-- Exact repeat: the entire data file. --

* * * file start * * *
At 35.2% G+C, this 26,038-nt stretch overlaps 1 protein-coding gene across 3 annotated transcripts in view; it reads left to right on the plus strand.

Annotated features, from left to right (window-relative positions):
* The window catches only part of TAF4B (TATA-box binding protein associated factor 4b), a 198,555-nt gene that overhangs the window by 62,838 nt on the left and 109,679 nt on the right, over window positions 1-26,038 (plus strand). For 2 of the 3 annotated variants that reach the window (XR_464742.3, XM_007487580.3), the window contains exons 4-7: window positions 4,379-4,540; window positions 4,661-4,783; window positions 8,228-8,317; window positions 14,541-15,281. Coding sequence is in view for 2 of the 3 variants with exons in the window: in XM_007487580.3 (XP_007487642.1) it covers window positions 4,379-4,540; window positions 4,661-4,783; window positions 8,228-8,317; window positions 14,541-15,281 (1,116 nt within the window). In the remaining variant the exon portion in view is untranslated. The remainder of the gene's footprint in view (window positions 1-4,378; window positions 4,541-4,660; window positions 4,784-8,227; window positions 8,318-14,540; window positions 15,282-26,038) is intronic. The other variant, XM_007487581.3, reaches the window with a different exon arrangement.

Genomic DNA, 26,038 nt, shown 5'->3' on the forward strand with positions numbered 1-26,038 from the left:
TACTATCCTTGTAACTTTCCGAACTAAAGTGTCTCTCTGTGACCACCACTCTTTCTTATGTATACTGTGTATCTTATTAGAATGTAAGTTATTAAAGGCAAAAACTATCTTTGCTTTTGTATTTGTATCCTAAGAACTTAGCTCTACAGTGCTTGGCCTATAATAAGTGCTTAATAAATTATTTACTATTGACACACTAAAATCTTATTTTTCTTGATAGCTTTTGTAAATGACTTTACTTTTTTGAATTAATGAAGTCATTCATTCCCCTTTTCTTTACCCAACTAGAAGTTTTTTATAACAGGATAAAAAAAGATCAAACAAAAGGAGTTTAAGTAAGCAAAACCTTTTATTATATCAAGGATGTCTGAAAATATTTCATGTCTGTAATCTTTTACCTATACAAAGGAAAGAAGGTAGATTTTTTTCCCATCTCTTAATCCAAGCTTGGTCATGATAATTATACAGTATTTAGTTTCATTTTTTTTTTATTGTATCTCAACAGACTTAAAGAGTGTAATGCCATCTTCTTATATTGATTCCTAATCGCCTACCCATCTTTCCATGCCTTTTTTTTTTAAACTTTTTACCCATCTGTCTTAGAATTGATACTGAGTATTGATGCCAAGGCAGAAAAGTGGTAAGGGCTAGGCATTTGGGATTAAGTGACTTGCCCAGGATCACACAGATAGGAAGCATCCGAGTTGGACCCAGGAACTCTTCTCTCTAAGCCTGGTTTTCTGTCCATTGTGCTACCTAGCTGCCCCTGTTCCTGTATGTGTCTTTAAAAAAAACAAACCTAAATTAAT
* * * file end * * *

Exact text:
At 35.2% G+C, this 26,038-nt stretch overlaps 1 protein-coding gene across 3 annotated transcripts in view; it reads left to right on the plus strand.

Annotated features, from left to right (window-relative positions):
* The window catches only part of TAF4B (TATA-box binding protein associated factor 4b), a 198,555-nt gene that overhangs the window by 62,838 nt on the left and 109,679 nt on the right, over window positions 1-26,038 (plus strand). For 2 of the 3 annotated variants that reach the window (XR_464742.3, XM_007487580.3), the window contains exons 4-7: window positions 4,379-4,540; window positions 4,661-4,783; window positions 8,228-8,317; window positions 14,541-15,281. Coding sequence is in view for 2 of the 3 variants with exons in the window: in XM_007487580.3 (XP_007487642.1) it covers window positions 4,379-4,540; window positions 4,661-4,783; window positions 8,228-8,317; window positions 14,541-15,281 (1,116 nt within the window). In the remaining variant the exon portion in view is untranslated. The remainder of the gene's footprint in view (window positions 1-4,378; window positions 4,541-4,660; window positions 4,784-8,227; window positions 8,318-14,540; window positions 15,282-26,038) is intronic. The other variant, XM_007487581.3, reaches the window with a different exon arrangement.

Genomic DNA, 26,038 nt, shown 5'->3' on the forward strand with positions numbered 1-26,038 from the left:
TACTATCCTTGTAACTTTCCGAACTAAAGTGTCTCTCTGTGACCACCACTCTTTCTTATGTATACTGTGTATCTTATTAGAATGTAAGTTATTAAAGGCAAAAACTATCTTTGCTTTTGTATTTGTATCCTAAGAACTTAGCTCTACAGTGCTTGGCCTATAATAAGTGCTTAATAAATTATTTACTATTGACACACTAAAATCTTATTTTTCTTGATAGCTTTTGTAAATGACTTTACTTTTTTGAATTAATGAAGTCATTCATTCCCCTTTTCTTTACCCAACTAGAAGTTTTTTATAACAGGATAAAAAAAGATCAAACAAAAGGAGTTTAAGTAAGCAAAACCTTTTATTATATCAAGGATGTCTGAAAATATTTCATGTCTGTAATCTTTTACCTATACAAAGGAAAGAAGGTAGATTTTTTTCCCATCTCTTAATCCAAGCTTGGTCATGATAATTATACAGTATTTAGTTTCATTTTTTTTTTATTGTATCTCAACAGACTTAAAGAGTGTAATGCCATCTTCTTATATTGATTCCTAATCGCCTACCCATCTTTCCATGCCTTTTTTTTTTAAACTTTTTACCCATCTGTCTTAGAATTGATACTGAGTATTGATGCCAAGGCAGAAAAGTGGTAAGGGCTAGGCATTTGGGATTAAGTGACTTGCCCAGGATCACACAGATAGGAAGCATCCGAGTTGGACCCAGGAACTCTTCTCTCTAAGCCTGGTTTTCTGTCCATTGTGCTACCTAGCTGCCCCTGTTCCTGTATGTGTCTTTAAAAAAAACAAACCTAAATTAAT